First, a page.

Even after months of nationwide preparation and a four-month delay, the transition from analog to digital TV has led to some unexpected consequences for USF.
Before the June 12 transition, USF’s radio and TV station, WUSF, was forced to choose between broadcasting in analog or digital format.
When WUSF chose to go digital, it lost 30 percent of Bright House Networks customers, who could no longer view WUSF TV or the station’s three other channels. To get these channels back, customers will need a digital cable box, a digital-ready TV or QAM (quadrature amplitude modulation) tuner.
Because USF residence halls only receive basic cable and rooms are not equipped with digital boxes, some USF students living on campus can no longer watch WUSF programming.
Transitioning from analog to digital broadcasting comes with obvious complications, but this situation is poor planning on the part of Bright House. WUSF is located on campus and it makes no sense to cut off residents, who are a key audience and live within walking distance of the station.
WUSF was forced to choose between analog and digital because of an agreement reached between the National Cable & Telecom-munications Association and the Association of Public Television Stations reached in November, but Bright House waited until just before the transition to tell WUSF they would have to decide, said General Manager of WUSF JoAnn Urofsky.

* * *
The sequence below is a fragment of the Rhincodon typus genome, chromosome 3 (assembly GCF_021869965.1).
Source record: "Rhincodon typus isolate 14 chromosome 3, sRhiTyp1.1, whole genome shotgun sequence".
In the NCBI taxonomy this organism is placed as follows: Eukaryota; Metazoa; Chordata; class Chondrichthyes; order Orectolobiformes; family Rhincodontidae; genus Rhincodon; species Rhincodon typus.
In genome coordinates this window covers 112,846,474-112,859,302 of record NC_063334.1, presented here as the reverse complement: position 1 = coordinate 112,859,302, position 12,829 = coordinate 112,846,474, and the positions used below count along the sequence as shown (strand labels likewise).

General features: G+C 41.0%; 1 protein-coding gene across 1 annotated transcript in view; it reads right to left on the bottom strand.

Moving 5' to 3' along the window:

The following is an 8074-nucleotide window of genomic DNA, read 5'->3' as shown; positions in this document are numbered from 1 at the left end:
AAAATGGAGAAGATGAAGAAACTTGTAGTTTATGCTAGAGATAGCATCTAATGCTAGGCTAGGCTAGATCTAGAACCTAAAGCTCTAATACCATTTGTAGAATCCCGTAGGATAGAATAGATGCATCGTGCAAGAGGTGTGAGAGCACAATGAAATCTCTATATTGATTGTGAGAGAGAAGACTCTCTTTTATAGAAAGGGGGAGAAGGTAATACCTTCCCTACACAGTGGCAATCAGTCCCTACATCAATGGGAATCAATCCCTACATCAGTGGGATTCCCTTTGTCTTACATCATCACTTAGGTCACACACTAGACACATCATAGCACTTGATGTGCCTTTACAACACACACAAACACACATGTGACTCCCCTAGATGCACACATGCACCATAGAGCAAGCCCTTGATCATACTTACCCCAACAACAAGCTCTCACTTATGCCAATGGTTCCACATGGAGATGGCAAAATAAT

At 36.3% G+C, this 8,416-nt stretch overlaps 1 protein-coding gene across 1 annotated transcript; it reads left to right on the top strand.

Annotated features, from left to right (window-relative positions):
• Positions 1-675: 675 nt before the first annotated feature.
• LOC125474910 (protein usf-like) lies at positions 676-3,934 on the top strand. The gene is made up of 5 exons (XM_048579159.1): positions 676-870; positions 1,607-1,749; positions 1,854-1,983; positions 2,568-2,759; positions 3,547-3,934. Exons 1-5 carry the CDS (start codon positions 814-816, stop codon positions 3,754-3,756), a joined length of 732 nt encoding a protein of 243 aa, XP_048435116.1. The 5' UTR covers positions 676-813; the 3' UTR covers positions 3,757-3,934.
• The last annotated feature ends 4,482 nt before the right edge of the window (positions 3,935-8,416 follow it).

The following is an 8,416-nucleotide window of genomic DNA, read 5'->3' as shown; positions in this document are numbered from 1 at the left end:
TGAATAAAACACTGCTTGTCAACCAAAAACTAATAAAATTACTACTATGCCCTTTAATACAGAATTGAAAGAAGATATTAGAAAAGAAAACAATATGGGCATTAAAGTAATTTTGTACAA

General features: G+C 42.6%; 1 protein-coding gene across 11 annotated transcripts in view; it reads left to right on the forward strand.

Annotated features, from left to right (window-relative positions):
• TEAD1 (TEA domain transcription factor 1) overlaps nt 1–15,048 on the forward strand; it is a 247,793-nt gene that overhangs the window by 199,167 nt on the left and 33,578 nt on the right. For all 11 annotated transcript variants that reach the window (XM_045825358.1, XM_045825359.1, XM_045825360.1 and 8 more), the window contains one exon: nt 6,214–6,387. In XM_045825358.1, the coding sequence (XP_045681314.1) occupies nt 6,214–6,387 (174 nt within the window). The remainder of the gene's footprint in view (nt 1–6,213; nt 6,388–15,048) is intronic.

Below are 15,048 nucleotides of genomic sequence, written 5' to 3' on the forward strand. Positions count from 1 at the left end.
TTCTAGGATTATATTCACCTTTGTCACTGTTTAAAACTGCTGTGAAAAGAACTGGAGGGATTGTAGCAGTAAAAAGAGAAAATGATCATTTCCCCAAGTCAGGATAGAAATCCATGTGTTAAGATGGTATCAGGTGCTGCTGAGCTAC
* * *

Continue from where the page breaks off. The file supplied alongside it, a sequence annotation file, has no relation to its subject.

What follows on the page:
Given more time, WUSF may have been able to handle the transition better. There was also not enough time to inform all customers that they would lose the signal, which left many confused and upset. The sudden drop in viewership will only hurt Bright House, and the company would have been better served by giving WUSF more advance notice.
Bright House has at least taken some appropriate steps to rectify the situation by offering digital boxes for only $1 per month. Even at such a low price, equipping all residence halls with digital boxes would be an expensive and time-consuming task.
Bright House should take responsibility for the situation and work with USF to restore service to residents cheaply and quickly.